Wendell Young General Manager
Wendell Young has completed nine seasons as the Chicago Wolves general manager. Since being hired as GM in August 2009, the Wolves have compiled a .596 winning percentage during the regular season and captured five division titles: the 2010 West, 2012 Midwest, 2014 Midwest, 2017 Central and 2018 Central.
Young has been a member of the Wolves organization in virtually every capacity — including player, coach, and executive — since the team’s inaugural campaign in 1994. He served as assistant coach and executive director of team relations for six seasons before transitioning into the general manager role.
The 54-year-old stands as the Wolves’ all-time leader among goaltenders in games (322), wins (169), saves (8,467), minutes (17,912), and shutouts (16), and was a member of Chicago’s 1998 and 2000 Turner Cup championship squads. His jersey number “1” was retired on Dec. 1, 2001 — becoming the first Wolves player to receive the honor.
The Halifax, Nova Scotia, native, who was inducted into the Nova Scotia Sport Hall of Fame in 2007, is the only man in hockey history to have won all four North American championships: the Stanley Cup, Turner Cup, Calder Cup, and Memorial Cup. He captured the Stanley Cup in 1991 and 1992 as a member of the Pittsburgh Penguins, the 1988 Calder Cup with the Hershey Bears, the 1982 Memorial Cup with the Kitchener Rangers, and the 1998 and 2000 Turner Cups with the Wolves. He also was behind the bench as a coach for the Wolves’ 2008 Calder Cup victory.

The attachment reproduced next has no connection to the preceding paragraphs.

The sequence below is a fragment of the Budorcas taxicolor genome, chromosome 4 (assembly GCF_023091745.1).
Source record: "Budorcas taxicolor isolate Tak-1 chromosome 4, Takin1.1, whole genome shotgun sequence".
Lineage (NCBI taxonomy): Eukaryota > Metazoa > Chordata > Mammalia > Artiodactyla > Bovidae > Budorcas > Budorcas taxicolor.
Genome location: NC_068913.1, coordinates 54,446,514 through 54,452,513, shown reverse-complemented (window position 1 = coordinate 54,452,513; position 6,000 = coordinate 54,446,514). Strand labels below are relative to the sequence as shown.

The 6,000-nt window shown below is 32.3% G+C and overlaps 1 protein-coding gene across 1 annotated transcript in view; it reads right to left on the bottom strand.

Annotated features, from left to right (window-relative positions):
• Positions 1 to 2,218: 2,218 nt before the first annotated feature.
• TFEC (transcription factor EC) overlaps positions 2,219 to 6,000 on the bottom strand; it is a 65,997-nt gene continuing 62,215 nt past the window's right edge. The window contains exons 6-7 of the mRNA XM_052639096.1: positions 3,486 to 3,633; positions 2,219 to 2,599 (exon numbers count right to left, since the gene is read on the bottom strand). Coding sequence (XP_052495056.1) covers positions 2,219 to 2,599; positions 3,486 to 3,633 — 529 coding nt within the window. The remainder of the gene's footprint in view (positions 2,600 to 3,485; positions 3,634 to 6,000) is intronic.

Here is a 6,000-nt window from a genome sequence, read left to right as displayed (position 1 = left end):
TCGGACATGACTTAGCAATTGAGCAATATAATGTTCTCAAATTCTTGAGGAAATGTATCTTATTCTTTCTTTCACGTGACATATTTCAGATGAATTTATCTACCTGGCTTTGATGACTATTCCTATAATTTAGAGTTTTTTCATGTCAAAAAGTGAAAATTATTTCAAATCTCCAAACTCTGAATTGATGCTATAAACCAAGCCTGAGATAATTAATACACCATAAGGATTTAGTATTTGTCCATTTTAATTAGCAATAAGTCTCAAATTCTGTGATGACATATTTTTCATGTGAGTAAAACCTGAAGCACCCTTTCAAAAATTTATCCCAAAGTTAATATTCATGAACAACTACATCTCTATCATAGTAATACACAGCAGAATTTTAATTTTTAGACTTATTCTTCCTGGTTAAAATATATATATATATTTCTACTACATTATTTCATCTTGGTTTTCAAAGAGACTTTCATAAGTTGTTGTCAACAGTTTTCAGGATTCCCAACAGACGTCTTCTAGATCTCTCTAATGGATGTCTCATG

Young played 18 seasons of professional hockey, including 10 in the National Hockey League. He compiled a 59-86-12 record in 187 games with the Vancouver Canucks, Philadelphia Flyers, Tampa Bay Lightning and Penguins. He also served as goaltending coach for the Calgary Flames from 2001-03.
Young and his wife, Paula, reside in the northwest suburbs and have one daughter, Gabrielle, and two sons, Matt and Jack.
Bill Bentley Assistant General Manager
Bill Bentley has served as the Chicago Wolves assistant general manager for the last nine seasons and stands as one of a handful of people who has been with the organization since the team’s inception in 1994.
Bentley has been instrumental in the hockey operations department for more than 15 years, which includes all four seasons that ended with a championship.
The Chicago native joined the organization as a statistician in 1994 and was promoted to team services manager a year later. The 48-year-old spent 12 seasons as the director of hockey administration — handling team travel, immigration, and accounting for the hockey operations department — before assuming the assistant general manager role in August 2009.
A graduate of Quincy College, Bentley served as the Director of Media Relations for the Chicago Cheetahs of the now-defunct Roller Hockey International during the 1993-94 season.
Bentley and his wife, Jennifer, live in Chicago.
Gene Ubriaco Senior Advisor/Director of Hockey Operations
Gene Ubriaco, who has been with the Wolves since the franchise’s inception in 1994, has served for 21 seasons as the team’s director of hockey operations and nine as senior advisor.